How Mexican Traditions Work

By: Dave Roos

Mexican Customs and Traditions

There are a number of traditional holidays and celebrations that are unique to Mexico. Día de los muertos, or Day of the Dead, is a holiday that is equal parts pre-Hispanic spirituality and post-Conquest Catholicism. Day of the Dead is celebrated on Nov. 2 and corresponds with the traditional Catholic observance of All Souls' Day. On the days leading up to Nov. 2, indigenous families build colorful home altars dedicated to a deceased loved one. The altars are adorned with the departed’s favorite foods and drink and lavishly decorated with yellow and purple flowers. The belief, which reaches back to pre-Hispanic times, is that the recently departed has been living in a spiritual purgatory from which he or she will return home on Nov. 1, the Night of the Dead.

Far from a gloomy or scary holiday, this distinctly Mexican holiday is a celebration of the deceased and a playful wink at the specter of death. If you visit strongly indigenous towns like Patzcuaro in the state of Michoacán or Oaxaca City, you’ll see stalls selling pink, sugarcoated skulls and statues of merrily dancing skeletons. Indigenous families spend the night of Nov. 1 in the town graveyard, where they hold vigil around a brightly decorated grave and share food, drink and laughter with the living and the dead.


Christmas is also celebrated quite differently in Mexico. First of all, there’s not much talk of Santa Claus. Traditionally, Mexican children don’t even get presents on Christmas Day. Instead, they have to wait until Día de los Reyes, or Three Kings' Day, which is celebrated on Jan. 6. Three Kings' Day commemorates the visit of the Magi to the baby Jesus, during which they presented him with three gifts. Another twist on the Christmas celebration is las posadas, a reenactment of Mary and Joseph’s arrival in Bethlehem. A man and a woman (or sometimes little children) from the neighborhood are chosen to play Mary and Joseph. They’re dressed in full costume and sent out on a donkey to knock on doors asking if there’s room at the inn. After they’re turned away three times, the whole community meets for warm bowls of pozole and mugs of Mexican hot chocolate. The reenactment is often done several times leading up to Christmas.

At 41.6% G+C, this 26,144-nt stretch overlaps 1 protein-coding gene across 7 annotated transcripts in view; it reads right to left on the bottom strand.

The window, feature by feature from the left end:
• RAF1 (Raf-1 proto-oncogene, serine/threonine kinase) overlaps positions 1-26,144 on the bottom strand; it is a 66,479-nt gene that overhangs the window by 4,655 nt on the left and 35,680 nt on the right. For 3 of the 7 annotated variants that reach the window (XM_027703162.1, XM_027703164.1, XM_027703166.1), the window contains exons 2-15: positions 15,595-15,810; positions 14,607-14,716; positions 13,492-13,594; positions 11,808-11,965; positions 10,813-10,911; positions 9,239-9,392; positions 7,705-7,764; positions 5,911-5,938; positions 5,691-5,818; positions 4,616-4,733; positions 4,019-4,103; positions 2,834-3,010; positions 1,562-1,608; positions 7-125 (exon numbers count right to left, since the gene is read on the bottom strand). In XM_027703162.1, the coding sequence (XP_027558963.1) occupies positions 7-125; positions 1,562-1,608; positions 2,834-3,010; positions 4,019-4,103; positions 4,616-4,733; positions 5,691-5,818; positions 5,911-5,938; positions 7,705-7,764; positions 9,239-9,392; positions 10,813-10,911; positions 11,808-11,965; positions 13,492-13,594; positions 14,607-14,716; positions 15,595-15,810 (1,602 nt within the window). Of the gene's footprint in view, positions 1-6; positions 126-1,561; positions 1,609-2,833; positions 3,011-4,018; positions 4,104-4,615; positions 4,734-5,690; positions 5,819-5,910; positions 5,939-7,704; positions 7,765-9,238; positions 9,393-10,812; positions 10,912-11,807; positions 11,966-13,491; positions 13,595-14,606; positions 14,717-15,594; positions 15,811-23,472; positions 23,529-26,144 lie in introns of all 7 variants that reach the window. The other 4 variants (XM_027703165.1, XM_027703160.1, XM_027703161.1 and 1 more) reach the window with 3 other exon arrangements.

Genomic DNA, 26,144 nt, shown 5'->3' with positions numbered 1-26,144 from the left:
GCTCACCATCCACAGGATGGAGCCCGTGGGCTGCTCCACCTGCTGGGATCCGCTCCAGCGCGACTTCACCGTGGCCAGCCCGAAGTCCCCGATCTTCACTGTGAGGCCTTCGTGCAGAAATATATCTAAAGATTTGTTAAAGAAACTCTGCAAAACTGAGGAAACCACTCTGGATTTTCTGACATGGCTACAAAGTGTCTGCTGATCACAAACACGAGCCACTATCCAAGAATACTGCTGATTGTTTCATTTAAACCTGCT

Another important Mexican holiday, Mexico’s Independence Day, celebrated on Sept. 16. The most memorable part of the celebration actually happens on the night of Sept. 15, when families all across Mexico gather in their town squares to hear the famous grito, or "shout," of independence. On Sept. 16, 1810, a revolutionary priest named Miguel Hidalgo addressed a crowd gathered in the small town of Dolores, Guanajuato, pronouncing the beginning of the war of independence from Spain. Every year, on the night of the 15th, the president of Mexico, as well as mayors and governors across the country, reenact Hidalgo’s speech, with the crowd cheering "¡Viva México!" ("Long live Mexico!") three times in response.

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  • Clark, Jonathan. The Latino Encyclopedia. "Mariachi." Marshall Cavendish Corporation. 1995
  • Hacienda Tres Rios. "Traditional Mexican Music"
  • La Tuza. "What is Mexican son music?"
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  • Sosa, Elaine. Sally's Place. "Ethnic Cuisine: Mexico"
  • Super, John C. and Vargas, Luis Alberto. The Cambridge World History of Food. "Mexico and Highland Central America." Cambridge University Press. 2000.
  • Textile Museum. "Textile of the Month: Quechquemitl"
  • The University of Texas at Austin. "The Roots of Tejano and Conjunto Music"